Like other Panasonic cameras, the Panasonic GH5 uses a contrast detection autofocus (AF) system. This draws upon the imaging sensor for the information it needs to focus the lens and it looks at the brightness differences between pixels. When the AF system is active it aims to achieve the maximum brightness difference (or highest contrast) possible at a pixel level at the selected focus point.
The problem with a regular contrast detection system, and unlike a phase detection focusing system, is that it has no idea which way the focus needs to be adjusted to get the subject sharp. This means that it has to hunt, adjusting the focus backwards and forwards to assess the impact on contrast at a pixel level. It also doesn’t know when to stop which means the focusing overshoots, going beyond the point of focus so it has to adjust back again. These tiny adjustments can go unnoticed in good light, but it slows focusing. In low light levels the backwards and forwards adjustment is often more visible.
Panasonic introduced its DFD (Depth From Defocus) technology with the GH4 in February 2014 to help speed contrast detection focusing. It works by examining two images taken with the focus at different distances and analysing their sharpness so that the camera can determine which way and how far to adjust the lens to get the subject sharp. It all happens very quickly so you’re not aware of anything going on.
In order for DFD technology to work the camera needs to know the level of micro contrast that a lens can achieve and understand its bokeh, the quality of the out of focus areas. For this reason DFD focusing is only compatible with Panasonic’s lenses.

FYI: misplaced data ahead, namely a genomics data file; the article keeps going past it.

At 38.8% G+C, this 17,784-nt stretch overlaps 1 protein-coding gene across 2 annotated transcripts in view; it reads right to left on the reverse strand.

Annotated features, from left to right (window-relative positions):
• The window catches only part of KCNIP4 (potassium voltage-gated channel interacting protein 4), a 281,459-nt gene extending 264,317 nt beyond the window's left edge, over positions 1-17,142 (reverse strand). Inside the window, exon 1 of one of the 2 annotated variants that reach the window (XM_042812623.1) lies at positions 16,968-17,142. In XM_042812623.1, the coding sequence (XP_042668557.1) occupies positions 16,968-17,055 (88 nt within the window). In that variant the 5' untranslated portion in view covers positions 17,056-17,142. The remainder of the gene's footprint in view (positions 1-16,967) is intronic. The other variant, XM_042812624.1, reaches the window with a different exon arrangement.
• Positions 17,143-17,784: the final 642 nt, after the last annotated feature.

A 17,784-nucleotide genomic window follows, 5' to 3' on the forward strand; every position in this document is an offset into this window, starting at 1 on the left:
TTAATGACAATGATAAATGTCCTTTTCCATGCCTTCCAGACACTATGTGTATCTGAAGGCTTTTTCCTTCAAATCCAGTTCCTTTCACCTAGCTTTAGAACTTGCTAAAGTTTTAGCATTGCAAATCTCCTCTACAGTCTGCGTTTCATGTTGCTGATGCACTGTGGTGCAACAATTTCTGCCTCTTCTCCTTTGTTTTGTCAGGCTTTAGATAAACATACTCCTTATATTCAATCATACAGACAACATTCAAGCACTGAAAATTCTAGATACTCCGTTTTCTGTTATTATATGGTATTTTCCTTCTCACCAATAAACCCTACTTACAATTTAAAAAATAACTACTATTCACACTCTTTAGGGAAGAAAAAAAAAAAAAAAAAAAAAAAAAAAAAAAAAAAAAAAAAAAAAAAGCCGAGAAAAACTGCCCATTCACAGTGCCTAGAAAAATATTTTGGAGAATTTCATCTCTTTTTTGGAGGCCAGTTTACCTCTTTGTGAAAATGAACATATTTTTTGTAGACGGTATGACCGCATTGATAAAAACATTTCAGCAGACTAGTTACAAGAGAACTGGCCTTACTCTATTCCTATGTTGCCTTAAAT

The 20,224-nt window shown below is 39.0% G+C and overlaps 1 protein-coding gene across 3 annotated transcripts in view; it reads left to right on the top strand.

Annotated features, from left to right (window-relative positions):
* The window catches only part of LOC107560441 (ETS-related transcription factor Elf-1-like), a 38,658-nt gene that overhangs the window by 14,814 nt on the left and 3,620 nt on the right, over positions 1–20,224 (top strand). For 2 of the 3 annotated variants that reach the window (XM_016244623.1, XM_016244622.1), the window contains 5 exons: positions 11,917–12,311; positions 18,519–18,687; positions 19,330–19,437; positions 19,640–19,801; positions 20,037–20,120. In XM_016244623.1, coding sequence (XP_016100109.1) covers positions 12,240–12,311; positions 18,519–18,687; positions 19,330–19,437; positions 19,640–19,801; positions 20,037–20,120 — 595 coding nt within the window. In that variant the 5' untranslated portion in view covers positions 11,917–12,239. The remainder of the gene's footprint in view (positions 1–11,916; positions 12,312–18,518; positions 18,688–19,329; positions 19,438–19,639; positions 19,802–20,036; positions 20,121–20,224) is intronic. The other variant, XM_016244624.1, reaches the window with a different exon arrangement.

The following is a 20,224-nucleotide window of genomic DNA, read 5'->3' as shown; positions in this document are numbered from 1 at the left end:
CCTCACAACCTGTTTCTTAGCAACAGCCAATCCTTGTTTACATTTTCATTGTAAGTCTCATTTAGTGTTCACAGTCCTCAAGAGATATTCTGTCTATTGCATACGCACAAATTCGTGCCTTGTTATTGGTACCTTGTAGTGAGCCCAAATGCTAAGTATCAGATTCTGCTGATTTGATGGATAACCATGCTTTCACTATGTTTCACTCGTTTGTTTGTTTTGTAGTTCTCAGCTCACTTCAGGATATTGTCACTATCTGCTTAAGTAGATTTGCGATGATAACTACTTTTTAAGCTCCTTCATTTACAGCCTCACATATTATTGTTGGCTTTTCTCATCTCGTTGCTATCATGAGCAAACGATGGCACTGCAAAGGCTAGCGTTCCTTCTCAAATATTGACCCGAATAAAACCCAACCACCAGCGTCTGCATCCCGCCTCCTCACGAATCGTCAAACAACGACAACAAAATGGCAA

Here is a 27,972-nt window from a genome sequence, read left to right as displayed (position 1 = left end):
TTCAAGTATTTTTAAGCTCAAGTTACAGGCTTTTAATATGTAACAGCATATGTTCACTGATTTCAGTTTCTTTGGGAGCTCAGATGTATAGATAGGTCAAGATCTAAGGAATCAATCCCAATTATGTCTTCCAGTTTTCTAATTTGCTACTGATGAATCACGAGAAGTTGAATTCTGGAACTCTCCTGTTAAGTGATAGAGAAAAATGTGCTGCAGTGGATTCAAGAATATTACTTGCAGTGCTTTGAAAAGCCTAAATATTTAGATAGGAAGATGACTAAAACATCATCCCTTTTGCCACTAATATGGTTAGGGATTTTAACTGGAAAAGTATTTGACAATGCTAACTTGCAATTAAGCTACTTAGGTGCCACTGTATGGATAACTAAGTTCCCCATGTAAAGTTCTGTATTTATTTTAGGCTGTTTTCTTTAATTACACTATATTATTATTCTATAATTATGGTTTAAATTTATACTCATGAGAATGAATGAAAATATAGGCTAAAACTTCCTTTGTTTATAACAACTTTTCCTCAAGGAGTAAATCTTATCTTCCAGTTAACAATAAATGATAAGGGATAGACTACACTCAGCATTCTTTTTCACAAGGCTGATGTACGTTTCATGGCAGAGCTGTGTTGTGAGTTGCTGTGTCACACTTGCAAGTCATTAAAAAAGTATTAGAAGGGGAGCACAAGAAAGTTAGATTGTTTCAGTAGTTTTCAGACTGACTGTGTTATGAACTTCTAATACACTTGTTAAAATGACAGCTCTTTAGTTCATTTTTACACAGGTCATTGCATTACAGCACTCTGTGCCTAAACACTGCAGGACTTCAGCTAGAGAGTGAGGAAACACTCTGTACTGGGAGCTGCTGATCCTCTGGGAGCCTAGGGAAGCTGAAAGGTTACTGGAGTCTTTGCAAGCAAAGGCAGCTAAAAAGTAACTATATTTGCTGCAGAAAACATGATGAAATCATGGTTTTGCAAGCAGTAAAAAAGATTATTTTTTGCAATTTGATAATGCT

Although Panasonic’s DFD-enabled cameras have a database of information about the lenses that were current at the time of the body’s production, new lenses have the data stored inside them so that they can be used with existing DFD-capable camera bodies.
Panasonic GH5 DFD Focusing
The GH5 uses Panasonic’s most refined Depth from Defocus autofocus system to date. It performs more analysis of the scene to make the focusing faster and more decisive. It’s also better able to understand movement so it copes better with moving subjects than previous Panasonic cameras.
In addition, the GH5’s AF system benefits from the 480fps (frames per second) readout speed of the imaging sensor, giving a claimed FA response time of 0.05 seconds and the ability to use DFD focusing when shooting at 9fps in continuous AF mode or 12fps in single AF mode.